Going on safari is an adventure and a brand new experience for most people. You may think you are prepared, but the thing is, you will most likely have some "unexpected" turn of events!
Check out Whatever you do, don't run, a hilarious collection of essays written by Peter AlLison, who used to work as a safari guide in Botswana.
Based on the Botswana famous motto: “only food runs!”, this book will enchant you with its extremely funny and varied anecdotes of what life is like in the African wilderness. Peter Allison's tales include stories of how he confronted the world’s fiercest terrain of wild animals and, most challenging of all, managed herds of gaping tourists.
Peter had a hard life indeed! Imagine dealing with tourists that were more aggressive than lions, retrieving a lost guest who happened to be drunk, was found half-naked, and was a member of the British royal family, or having a Japanese tourist asking you to repeat your performance of being charged by a lion so he could videotape it!
He also had his tent torn out by baboons, was spied on by a hunting lioness and bumped into more than one elephant and so much more!
You will thoroughly enjoy Peter's witty sense of humour and concise writing style. This books makes such a great companion on the plane or during your trip as you will enjoy recounting these stories to other travellers with you!
On a more serious note, we also recommend checking out this amazing African Safari Journal and Field Guide by Mark W. Nolting.
This guide has it all! It is a wildlife guide, a trip organiser, a phrase book, a safari diary, has a map directory and a wildlife checklist, all in one!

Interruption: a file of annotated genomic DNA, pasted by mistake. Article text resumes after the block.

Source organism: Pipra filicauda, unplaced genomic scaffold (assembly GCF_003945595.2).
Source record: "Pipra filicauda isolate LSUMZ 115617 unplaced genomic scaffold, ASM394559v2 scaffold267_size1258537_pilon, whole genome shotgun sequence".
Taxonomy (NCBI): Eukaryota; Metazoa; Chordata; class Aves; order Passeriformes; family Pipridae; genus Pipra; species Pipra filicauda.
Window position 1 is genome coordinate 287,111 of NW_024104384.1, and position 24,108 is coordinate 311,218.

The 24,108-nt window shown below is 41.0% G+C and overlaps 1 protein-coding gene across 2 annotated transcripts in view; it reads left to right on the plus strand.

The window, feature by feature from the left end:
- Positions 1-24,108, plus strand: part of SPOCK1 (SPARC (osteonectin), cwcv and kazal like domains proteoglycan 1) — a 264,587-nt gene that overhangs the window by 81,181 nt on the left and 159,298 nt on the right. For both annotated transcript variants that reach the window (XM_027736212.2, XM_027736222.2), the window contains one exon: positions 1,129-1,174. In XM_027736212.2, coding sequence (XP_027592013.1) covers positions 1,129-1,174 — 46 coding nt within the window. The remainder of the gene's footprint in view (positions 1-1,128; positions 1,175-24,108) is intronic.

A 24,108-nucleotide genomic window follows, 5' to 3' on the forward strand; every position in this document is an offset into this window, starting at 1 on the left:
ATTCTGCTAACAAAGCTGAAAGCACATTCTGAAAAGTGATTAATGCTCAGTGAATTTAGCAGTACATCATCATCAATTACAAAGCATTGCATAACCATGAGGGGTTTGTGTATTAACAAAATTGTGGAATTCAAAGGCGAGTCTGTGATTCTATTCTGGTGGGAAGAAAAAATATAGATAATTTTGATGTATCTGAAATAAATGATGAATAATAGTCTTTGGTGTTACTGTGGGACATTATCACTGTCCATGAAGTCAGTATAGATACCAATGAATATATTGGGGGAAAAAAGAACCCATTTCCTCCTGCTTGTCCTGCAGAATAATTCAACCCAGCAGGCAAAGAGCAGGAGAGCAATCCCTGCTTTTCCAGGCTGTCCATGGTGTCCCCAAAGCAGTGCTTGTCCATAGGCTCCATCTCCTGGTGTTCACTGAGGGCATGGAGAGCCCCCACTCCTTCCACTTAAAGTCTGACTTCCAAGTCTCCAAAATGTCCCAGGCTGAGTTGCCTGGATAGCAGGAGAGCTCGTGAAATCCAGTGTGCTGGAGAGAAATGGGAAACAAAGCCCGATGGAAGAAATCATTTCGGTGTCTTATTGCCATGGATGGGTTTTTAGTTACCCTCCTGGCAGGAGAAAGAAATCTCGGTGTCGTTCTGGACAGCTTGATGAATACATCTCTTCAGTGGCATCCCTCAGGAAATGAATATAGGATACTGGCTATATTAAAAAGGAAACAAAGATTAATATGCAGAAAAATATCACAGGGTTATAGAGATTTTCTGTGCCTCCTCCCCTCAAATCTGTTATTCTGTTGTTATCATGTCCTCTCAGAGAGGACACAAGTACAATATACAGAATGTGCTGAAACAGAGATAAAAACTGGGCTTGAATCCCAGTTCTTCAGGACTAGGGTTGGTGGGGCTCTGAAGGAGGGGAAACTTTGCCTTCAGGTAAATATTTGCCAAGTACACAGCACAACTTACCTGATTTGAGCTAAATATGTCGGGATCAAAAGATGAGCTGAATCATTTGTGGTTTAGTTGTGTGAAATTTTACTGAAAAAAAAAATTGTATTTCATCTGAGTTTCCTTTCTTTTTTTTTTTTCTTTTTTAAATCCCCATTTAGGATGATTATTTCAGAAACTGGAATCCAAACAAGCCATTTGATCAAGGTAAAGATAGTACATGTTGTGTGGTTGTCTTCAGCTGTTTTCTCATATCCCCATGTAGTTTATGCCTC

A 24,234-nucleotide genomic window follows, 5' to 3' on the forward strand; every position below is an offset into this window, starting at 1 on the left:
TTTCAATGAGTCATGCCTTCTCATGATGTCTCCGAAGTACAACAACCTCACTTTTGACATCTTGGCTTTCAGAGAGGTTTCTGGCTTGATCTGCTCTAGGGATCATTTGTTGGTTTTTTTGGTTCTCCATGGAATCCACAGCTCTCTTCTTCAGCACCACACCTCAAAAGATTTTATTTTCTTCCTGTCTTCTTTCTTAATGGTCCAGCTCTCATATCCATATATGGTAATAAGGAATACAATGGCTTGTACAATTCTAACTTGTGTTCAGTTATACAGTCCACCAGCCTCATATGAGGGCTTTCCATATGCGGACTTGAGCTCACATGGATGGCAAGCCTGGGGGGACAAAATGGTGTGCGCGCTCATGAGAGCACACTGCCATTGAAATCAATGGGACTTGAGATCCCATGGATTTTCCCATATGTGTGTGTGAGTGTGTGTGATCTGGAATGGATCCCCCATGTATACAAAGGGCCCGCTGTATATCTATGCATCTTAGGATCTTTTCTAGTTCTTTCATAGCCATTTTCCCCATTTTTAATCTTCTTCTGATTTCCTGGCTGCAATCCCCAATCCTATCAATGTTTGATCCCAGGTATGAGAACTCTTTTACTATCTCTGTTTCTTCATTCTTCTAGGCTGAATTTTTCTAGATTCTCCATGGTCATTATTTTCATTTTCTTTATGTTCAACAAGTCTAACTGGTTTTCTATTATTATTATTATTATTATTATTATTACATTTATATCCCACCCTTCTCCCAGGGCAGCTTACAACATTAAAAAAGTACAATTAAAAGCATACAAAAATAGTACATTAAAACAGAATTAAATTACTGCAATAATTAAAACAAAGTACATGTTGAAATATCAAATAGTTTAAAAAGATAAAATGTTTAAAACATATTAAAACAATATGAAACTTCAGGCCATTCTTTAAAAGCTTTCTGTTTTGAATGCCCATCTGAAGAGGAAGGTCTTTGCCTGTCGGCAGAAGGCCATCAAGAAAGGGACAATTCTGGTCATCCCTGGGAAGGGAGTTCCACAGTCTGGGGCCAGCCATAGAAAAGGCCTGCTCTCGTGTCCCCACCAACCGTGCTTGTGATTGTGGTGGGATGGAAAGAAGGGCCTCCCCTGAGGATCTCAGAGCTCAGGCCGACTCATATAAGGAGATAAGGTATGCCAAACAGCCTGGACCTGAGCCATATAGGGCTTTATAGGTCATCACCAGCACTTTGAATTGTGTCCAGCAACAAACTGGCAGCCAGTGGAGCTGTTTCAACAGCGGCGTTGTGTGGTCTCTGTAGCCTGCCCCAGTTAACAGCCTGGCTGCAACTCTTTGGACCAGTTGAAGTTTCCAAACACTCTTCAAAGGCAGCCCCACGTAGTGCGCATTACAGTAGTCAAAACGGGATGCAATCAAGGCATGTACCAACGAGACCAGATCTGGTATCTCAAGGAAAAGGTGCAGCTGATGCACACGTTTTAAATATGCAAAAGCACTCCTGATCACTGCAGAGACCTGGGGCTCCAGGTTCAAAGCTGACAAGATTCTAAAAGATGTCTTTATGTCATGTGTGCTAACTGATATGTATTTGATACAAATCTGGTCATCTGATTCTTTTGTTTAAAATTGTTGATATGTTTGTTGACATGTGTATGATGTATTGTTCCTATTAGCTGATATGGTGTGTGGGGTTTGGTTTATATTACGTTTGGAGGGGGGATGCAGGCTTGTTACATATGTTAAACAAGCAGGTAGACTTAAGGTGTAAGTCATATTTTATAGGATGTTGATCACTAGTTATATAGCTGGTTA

While it is not a complete guide to the Luangwa Valley, it comes in very handy if you are visiting several African countries.
The guide includes incredibly following valuable features such as 500 colour illustrations and detailed descriptions of mammals, reptiles, birds, insects and trees for easy identification and 60 colour maps that detail regions, countries and major wildlife reserves.
It also includes illustrations of Africa's vegetation zones, constellation maps of the Southern Hemisphere and a stargazers guide, as well as checklists of mammals and birds for recording sightings in reserves.
The second part of the book features words, phrases and animal names in Swahili, Tswana, Shona, Zulu and French, lists some Safari Tips and photography tips and has a glossary of safari terms.
You will also find a packing checklist, names of the various World Heritage sites, a resource directory, a suggested reading list and contact information for U.S. and Canadian Embassies and British High Commissions in Africa.
At the end of the guide, 30 blank journal pages have been added to allow you to record your personal experience.
This guides also makes a great gift to yourself, or for your family members or your children before going on safari!